Otsego graduate promotes math education
“It is definitely a male-dominated field,” said Anna Fricano DeJarnette
The 2004 Otsego High School graduate recently completed her PhD in mathematics education and is working as an assistant professor at the University of Cincinnati.
“I teach and do research,” she said. “I study how students learn math and look for ways to support more students to learn math well.”
DeJarnette began her higher education at St. Mary’s College in Indiana—originally studying a business field.
“I was drawn into math,” she said. “I enjoyed the challenge and there were faculty members who really supported and mentored me in that direction.”
After changing majors, DeJarnette received a competitive grant—known as the Clare Boothe Luce Program—designed to draw more women into Science, Technology, Engineering and Math, or STEM, careers.
The program awarded its first grants in 1989 and has since supported more than 1,900 women.
DeJarnette went on to complete her graduate work in mathematics in 2010 and PhD in mathematics education in 2014, both at the University of Illinois.
Her dissertation involved students’ use of computer programming to solve problems about trigonometric functions.
“I helped students develop programs related to functions,” she said.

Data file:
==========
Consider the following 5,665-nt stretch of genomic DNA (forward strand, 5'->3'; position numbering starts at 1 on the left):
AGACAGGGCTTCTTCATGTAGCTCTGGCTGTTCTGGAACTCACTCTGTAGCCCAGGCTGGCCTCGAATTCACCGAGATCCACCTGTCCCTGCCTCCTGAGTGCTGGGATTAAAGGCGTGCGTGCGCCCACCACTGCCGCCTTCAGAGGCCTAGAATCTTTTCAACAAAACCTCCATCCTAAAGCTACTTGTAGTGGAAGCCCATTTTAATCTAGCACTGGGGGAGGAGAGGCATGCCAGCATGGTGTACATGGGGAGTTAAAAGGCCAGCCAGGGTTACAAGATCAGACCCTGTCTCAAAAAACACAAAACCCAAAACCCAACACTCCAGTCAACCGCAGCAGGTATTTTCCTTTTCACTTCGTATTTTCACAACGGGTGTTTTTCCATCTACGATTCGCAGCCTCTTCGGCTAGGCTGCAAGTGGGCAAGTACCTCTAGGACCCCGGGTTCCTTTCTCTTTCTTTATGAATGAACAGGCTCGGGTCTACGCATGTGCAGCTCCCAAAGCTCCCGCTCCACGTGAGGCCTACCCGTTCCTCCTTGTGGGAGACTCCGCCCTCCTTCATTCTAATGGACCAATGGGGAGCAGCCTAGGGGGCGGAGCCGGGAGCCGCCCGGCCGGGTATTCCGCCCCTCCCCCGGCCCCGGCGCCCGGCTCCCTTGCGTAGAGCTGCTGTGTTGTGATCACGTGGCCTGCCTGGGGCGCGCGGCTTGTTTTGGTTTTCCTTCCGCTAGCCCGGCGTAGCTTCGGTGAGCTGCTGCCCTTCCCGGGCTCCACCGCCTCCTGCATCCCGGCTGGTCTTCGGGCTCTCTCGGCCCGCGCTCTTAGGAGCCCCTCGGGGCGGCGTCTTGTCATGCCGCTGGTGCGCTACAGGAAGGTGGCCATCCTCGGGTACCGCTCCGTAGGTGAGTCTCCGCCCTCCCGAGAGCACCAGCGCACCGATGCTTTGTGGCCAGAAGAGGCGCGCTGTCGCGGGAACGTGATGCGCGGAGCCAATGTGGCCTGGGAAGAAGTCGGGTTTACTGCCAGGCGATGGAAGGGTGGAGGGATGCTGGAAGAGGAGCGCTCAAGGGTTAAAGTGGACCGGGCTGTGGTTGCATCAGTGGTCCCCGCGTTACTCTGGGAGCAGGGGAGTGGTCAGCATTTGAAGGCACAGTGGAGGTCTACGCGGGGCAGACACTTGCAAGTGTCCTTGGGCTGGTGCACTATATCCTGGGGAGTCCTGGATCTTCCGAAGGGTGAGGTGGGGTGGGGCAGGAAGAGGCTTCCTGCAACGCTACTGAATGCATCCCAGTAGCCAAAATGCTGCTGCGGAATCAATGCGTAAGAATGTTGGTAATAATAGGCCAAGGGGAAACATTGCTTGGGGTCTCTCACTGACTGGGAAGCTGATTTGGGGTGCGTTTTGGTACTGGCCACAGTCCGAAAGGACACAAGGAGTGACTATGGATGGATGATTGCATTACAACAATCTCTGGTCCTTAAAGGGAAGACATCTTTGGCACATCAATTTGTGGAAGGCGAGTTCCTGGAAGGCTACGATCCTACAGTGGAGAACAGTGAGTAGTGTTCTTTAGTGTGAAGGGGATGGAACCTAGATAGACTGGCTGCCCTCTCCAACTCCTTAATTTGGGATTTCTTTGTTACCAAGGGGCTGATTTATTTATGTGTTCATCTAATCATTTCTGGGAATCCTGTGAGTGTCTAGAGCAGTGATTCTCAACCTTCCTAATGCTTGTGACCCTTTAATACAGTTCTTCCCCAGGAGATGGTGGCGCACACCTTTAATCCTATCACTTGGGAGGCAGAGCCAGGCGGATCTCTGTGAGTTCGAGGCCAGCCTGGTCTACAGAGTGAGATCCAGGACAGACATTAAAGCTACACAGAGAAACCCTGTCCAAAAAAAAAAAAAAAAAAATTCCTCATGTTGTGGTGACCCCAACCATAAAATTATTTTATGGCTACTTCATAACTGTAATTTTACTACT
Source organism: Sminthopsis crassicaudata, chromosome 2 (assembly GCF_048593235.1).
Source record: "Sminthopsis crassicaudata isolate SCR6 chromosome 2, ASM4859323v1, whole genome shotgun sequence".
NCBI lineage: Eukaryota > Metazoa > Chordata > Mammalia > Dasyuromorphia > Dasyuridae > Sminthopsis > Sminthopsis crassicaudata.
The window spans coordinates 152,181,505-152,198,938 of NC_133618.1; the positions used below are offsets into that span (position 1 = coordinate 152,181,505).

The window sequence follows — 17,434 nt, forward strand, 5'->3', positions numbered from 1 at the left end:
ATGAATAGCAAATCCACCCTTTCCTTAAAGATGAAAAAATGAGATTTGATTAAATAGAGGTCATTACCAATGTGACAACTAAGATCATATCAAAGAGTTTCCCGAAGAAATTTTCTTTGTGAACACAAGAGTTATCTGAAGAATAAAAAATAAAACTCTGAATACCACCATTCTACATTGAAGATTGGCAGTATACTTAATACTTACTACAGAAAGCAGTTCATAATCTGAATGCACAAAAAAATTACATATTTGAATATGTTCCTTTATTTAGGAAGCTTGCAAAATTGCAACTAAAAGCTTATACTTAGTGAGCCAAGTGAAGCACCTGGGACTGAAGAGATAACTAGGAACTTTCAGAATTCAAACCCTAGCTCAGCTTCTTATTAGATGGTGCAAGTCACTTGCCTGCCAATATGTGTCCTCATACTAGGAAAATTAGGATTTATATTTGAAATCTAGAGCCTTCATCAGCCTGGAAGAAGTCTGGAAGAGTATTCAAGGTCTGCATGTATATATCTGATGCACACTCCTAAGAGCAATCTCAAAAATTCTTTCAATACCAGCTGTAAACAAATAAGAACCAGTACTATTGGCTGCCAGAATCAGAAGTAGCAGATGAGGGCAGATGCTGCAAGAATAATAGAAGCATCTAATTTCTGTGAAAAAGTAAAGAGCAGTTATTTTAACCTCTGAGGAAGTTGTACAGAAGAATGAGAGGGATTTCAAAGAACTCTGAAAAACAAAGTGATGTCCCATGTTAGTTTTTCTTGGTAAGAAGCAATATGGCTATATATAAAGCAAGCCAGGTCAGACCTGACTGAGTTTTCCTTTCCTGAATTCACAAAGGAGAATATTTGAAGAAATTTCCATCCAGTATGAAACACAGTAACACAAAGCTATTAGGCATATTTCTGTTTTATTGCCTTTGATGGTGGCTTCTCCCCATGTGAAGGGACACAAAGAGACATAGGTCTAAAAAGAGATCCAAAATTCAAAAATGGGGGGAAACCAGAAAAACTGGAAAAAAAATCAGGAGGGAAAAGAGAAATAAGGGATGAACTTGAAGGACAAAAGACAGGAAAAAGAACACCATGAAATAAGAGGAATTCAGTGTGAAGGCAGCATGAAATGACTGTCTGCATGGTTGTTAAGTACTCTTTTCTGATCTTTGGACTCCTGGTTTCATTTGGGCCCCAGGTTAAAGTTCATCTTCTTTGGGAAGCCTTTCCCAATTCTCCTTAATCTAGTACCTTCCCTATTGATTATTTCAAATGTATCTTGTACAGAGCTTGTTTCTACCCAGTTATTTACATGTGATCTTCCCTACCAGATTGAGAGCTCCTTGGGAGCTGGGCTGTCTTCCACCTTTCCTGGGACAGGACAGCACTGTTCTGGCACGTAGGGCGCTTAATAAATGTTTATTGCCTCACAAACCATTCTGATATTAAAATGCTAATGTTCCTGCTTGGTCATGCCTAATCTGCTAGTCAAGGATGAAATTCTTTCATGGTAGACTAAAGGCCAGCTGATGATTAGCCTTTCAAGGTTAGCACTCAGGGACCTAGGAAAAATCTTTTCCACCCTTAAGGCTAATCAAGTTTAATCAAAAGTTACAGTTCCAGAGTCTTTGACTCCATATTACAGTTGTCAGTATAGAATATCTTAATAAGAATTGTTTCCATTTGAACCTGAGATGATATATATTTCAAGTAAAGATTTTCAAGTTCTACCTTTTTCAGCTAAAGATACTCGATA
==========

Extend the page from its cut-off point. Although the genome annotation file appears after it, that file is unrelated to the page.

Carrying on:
For example, students created a racing game where two cars race around a track. The game related to rates of change—a foundational aspect of algebra.
“The game allowed comparisons of rates of change in an environment where they have something to look at,” DeJarnette said. “It is a new way to discuss it rather than slope in an algebra class.”
She said to quantify how the programs worked for educational purposes, she studied the students’ understanding of mathematical concepts and completed a statistical analysis to view how they made sense of mathematical ideas.
“My goal is to get more students to enjoy math and pursue careers later in math,” said DeJarnette.
Her former school district, Otsego Public Schools, has taken several steps to involve more STEM programming in the classroom, including DeJarnette’s former elementary school, Alamo Elementary.
The district received more than $30,000 in grants in the past year specifically to fund STEM programs including a high school robotics team and Lego Education Kits to be used at the middle and elementary school level. A Lego Lab will be installed at Alamo Elementary School.
“I think it’s great STEM programs are becoming more popular,” said DeJarnette. “Having more math and science courses at a young age gives the students more opportunity to know what they are interested in while in elementary school rather than waiting until middle or high school.
“More opportunities to do STEM-related activities means more opportunities for students to see the different pathways available to them.”